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If Shannon has a project that will take 550 hours to complete and she only works on the project 3 days a week for only 3-4 hours a day, about how long will it take Shannon to complete her project?

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  • $\begingroup$ Is this a trick question? It will take 550 hours. $\endgroup$
    – John Douma
    Nov 13, 2015 at 21:44

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We could solve your problem with quite classical methods, but it is sometimes interesting to look at some problems differently to develop your intuition for other problems. Sometimes, it is useful to compare the quantities of the things involved in the wording of a problem.

Suppose she had a work requiring $h$ hours and she works $x$ hours a day in average, $y$ days a week. It takes $h/x$ days to complete the work and it takes $(h/x)/y$ weeks to complete it, i.e. $7\cdot(h/x)/y=\frac{7h}{xy}$ days in total.

Justifications: if she works $x$ hours per day of work, it would take her $h/x$ consecutive days to complete it. But she only works $y$ days per week, so it will take her $(h/x)/y$ weeks to complete it. There are $7$ days in a week, so it will take her a total amount of $7\cdot(h/x)/y$ days to complete the job.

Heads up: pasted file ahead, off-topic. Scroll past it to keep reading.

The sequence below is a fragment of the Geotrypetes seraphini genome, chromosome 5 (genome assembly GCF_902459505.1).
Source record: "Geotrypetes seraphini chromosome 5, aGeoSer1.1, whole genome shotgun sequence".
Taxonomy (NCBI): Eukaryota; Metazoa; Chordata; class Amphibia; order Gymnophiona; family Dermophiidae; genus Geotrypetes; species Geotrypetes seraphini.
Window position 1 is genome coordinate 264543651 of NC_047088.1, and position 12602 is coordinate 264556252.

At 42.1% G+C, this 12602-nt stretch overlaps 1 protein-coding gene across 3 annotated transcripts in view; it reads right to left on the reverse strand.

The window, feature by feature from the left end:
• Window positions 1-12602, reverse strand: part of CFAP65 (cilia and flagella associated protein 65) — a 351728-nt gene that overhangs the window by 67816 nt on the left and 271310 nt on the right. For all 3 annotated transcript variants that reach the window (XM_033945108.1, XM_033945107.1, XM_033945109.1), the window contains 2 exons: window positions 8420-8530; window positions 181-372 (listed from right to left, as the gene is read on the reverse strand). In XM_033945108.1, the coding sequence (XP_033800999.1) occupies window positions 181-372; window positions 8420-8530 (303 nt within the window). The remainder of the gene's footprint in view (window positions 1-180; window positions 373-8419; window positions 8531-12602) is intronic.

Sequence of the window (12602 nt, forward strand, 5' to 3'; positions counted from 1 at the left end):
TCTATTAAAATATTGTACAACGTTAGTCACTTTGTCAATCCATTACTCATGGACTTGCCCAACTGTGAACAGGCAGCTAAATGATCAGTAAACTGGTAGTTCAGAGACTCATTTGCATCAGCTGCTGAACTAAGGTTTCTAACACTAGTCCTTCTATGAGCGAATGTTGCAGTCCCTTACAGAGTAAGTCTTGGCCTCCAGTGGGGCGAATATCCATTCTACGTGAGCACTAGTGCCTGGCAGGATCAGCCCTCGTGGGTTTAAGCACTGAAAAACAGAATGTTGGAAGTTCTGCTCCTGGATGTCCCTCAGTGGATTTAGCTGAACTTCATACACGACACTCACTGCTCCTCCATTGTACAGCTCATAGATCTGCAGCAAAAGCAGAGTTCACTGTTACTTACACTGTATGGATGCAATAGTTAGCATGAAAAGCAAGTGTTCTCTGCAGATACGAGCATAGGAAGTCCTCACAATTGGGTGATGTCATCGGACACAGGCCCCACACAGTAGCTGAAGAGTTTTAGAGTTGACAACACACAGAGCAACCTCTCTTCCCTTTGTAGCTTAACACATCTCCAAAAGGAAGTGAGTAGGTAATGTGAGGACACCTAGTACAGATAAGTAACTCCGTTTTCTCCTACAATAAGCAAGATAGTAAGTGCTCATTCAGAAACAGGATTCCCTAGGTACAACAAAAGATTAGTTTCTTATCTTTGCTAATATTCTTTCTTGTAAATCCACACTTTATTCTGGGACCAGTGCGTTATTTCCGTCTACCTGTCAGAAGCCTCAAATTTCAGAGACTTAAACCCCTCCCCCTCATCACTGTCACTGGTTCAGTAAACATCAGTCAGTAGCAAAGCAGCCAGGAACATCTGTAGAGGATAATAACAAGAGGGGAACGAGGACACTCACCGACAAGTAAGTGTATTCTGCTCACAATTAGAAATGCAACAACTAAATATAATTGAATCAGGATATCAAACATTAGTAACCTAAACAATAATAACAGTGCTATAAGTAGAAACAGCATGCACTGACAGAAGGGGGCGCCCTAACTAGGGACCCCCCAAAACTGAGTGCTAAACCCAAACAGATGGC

The "most difficult" part of the reasoning may be the one from $(h/x)$ consecutive days to $(h/x)/y$ weeks. But look at the units: $h$ is in hours (unit: $\text{hours}$), $x$ in hours a day (unit: $\frac{\text{hours}}{\text{days}}=\text{hours}\cdot\text{days}^{-1}$) and $y$ in days per week (unit:$\frac{\text{days}}{\text{week}}$):

$$\frac{h}{x}\cdot\frac{1}{y}\Rightarrow\underbrace{\frac{\text{hours}}{\text{hours}\cdot \text{days}^{-1}}}_{(h/x)}\cdot\underbrace{\frac{\text{weeks}}{\text{days}}}_{1/y}=\text{weeks}$$

Then, you just have to know that a $1\,\text{week}$ is equivalent to $7\,\text{days}$ so that there are $7$ times more $\text{days}$ than weeks required to complete the job, i.e. $7\cdot\frac{h}{x}\cdot\frac{1}{y}=\frac{7h}{xy}$.

For your particular example, it takes her $7\cdot(550/3.5)/3\approx 336.67$ days in total.

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